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Alan Parsons Project - Stereotomy CD (album) cover

STEREOTOMY

Alan Parsons Project

 

Crossover Prog

2.71 | 141 ratings

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daveconn
Prog Reviewer
3 stars I gotta tell you up front, I'm not at all certain what any of this means. The demonic album cover, the references to a man divided, songs about the real world and the way it shapes us, the closing "Light of the World" that looks for the "fire in a true believer's eye." Anyway I look at it, "Stereotomy" seems to be about finding true meaning in the world, though this isn't a diamond cut for clarity. So I'll put the album's concept aside for a moment, file its possible religious ramifications under K for KANSAS, and tell you about the music. Despite the group's waning popularity, "Stereotomy" still delivers what you'd expect from a good Alan Parsons project: immaculate engineering, mildly hypnotic instrumentals, a lush ballad or two and a couple of catchy pop songs. Some (wink, wink) PINK FLOYD references remain, from brief bursts of Gilmourian guitar to spoken voices in the segues between songs, as does an invitation to dance again with Lucy in the Sky on "Light of the World" (vocalist GRAHAM DYE initially sounds like a ringer for John Lennon). The album's single, "Stereotomy", is certainly substantial, but maybe a little too so for a single; "Beaujolais" is far and away the catchier track (synchronized to THE POLICE's radio), but again perhaps too quirky for a radio APPetizer. The instrumentals break things up nicely (though at the expense of story development), with "Urbania" and "Where's The Walrus?" providing the usual two-penny tour of PINK FLOYD's dark corridors. Of the remaining songs, Gary Brooker's cameo on "Limelight" comes off sAPPy (remember "Don't Let It Show?"), but JOHN MILES achieves a coolly detached stance on "In The Real World," a song that otherwise would have worked on ASIA's less-inspired efforts (you know, the other ones).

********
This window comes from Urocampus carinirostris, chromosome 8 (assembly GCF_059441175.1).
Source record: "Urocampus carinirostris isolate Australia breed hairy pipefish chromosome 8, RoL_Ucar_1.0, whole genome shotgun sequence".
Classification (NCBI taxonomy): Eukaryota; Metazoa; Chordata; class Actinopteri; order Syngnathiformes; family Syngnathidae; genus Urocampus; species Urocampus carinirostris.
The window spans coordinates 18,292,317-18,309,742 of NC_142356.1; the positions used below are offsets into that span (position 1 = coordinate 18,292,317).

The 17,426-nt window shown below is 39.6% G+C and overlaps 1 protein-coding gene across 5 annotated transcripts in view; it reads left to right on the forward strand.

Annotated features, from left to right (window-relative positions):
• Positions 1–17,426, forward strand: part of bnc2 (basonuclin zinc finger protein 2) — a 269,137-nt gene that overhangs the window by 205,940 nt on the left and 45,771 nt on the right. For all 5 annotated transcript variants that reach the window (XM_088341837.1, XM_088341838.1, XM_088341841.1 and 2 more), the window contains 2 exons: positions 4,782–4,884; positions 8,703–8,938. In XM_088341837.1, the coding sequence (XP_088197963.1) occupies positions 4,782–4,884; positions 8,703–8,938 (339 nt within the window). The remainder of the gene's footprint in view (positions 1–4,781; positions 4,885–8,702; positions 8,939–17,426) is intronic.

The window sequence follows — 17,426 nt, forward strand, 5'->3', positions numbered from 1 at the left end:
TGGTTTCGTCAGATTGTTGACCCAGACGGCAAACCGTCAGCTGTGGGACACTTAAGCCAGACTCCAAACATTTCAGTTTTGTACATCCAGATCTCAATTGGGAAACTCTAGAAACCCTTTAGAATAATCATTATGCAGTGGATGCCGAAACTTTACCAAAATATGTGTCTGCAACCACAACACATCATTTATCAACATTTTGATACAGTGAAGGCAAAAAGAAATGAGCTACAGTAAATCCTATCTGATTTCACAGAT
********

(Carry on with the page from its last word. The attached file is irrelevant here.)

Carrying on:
If the music of ALAN PARSONS PROJECT speaks to you, then go ahead and listen to "Stereotomy". What's missing from here is a readily identifiable hit, what remains is the quality associated with all of their releases.

daveconn | 3/5 |

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